All commenters on this post through 11:59 P.M. CDT, May 18, 2013, are eligible to win either a print or e-book copy of Heart’s Safe Passage, book #2 in The Midwives series. Answer the question at the end of this post or share a story of a boating/sailing experience.
|Hearts Safe Passage|
For the adventurous soul, few machines created by man are more a call to adventure than a ship. Thousands of books have been written where the setting is a wooden sailing ship. Unfortunately, the terminology aboard a ship can begin to sound like a foreign language to the average reader. Here, I hope to give a brief primer on sailing ships.
When I was twelve, my family took a vacation to Florida, where I enjoyed the privilege of exploring the ship used in the movie “Mutiny on the Bounty”. Yes, that tall ship from the age of sail that foundered and sank, taking its captain with it, during hurricane Sandy last October. That incident saddened me, for I fell in love with sailing ships upon that wooden lady. For two decades, I read every book I could find on sailing ships, the age of fighting sail and other resources. I even sailed on the HMS Rose, rechristened the Surprise for the movie “Master and Commander”. So I know more than anyone needs to on an average reading day; therefore, will make this simple.
|More info here on the HMS Rose|
Let’s begin with the truth that a ship is a specific type of vessel. It is square rigged and has three masts. Just because something sails on the ocean does not make it a ship. We have brigs and sloops; schooners and brigantines; luggers and. . . you get the idea. These differing names are due to number of masts and type of rigging, lessons to which entire books are devoted and too complex for this post.
Ships themselves are broken into various categories. In the Age of Fighting sail, these delineations were crucial. For an example that drives me a little crazy, a frigate is a naval vessel. Although the lengths vary, it is around 150 feet long and usually carried 32-42 guns. Frigates were not used by private citizens except perhaps a pirate who had stolen one. And if he did, you better believe somebody’s Navy was hot on his rudder.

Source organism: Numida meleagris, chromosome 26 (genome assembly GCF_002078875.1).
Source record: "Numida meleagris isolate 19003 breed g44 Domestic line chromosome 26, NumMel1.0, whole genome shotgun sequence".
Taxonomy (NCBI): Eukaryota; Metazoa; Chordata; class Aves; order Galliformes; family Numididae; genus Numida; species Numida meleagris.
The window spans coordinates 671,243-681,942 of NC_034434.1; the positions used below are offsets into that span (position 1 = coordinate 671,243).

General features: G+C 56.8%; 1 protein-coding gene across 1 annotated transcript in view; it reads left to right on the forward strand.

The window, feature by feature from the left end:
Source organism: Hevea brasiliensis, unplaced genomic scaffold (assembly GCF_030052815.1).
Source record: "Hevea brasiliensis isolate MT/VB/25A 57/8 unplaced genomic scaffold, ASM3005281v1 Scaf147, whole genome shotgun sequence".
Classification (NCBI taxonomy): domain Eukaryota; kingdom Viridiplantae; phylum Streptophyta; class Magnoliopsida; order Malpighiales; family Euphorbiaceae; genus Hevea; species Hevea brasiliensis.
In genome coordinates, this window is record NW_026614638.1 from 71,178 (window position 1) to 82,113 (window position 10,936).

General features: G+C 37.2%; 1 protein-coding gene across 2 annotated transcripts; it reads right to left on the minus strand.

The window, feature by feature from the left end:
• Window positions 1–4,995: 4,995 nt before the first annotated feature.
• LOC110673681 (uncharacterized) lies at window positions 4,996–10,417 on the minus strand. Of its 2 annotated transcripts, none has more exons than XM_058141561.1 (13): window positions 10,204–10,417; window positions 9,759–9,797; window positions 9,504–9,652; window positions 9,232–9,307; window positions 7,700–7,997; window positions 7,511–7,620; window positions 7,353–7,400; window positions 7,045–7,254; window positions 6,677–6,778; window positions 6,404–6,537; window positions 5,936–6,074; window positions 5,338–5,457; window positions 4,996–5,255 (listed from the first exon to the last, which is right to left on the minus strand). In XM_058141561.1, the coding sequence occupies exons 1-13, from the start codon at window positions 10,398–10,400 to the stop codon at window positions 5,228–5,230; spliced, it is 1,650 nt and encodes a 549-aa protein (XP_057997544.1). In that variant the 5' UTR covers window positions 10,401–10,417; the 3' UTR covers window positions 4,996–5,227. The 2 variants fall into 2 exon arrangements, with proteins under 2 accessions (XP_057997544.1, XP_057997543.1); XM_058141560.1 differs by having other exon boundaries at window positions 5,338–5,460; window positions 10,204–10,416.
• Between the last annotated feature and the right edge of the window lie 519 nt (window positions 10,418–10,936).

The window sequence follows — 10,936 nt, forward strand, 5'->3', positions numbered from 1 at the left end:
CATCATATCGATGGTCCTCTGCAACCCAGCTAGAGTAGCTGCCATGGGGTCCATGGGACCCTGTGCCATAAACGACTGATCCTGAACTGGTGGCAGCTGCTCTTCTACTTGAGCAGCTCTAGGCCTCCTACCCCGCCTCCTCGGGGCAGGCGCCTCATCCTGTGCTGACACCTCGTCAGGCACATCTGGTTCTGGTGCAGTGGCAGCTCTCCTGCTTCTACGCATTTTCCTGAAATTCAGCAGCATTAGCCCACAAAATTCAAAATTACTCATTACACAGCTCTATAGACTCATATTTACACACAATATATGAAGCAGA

And what is a rudder anyway? It’s that big piece of wood that drops down into the water and helps steer the ship. Cables connect it to the wheel or tiller, in a smaller craft.
And speaking of cables, sailing vessels have lines and hawsers; cables and chains; they do not have ropes. These things may be made of hemp and look like ropes to landlubbers. They, however, aren’t called ropes upon a ship, as each type of “rope” has a specific purpose.
One of those purposes is the rigging. That’s really complicated, so let me talk about a few things here. A sheet is a type of line. Despite how it sounds, it is not a type of sail. It’s attached to the sails to help keep them from flying off to nowhere, which is where we get the expression “three sheets to the wind” for someone who’s inebriated. If a vessel has three sheets of a sail flapping in the wind, that sail is likely to tear away and leave the craft wallowing and going nowhere.
Other rigging lines are shrouds and ratlines. Shrouds are the horizontal lines that help support the masts. Ratlines are the vertical lines, which, along with the shrouds, form a sort of ladder to the top.
Come back on June 15 for Part II and more chances to win Heart’s Safe Passage and. . . Something else.
What books set aboard a sailing craft have you read? If you haven’t read any, will you tell us why not?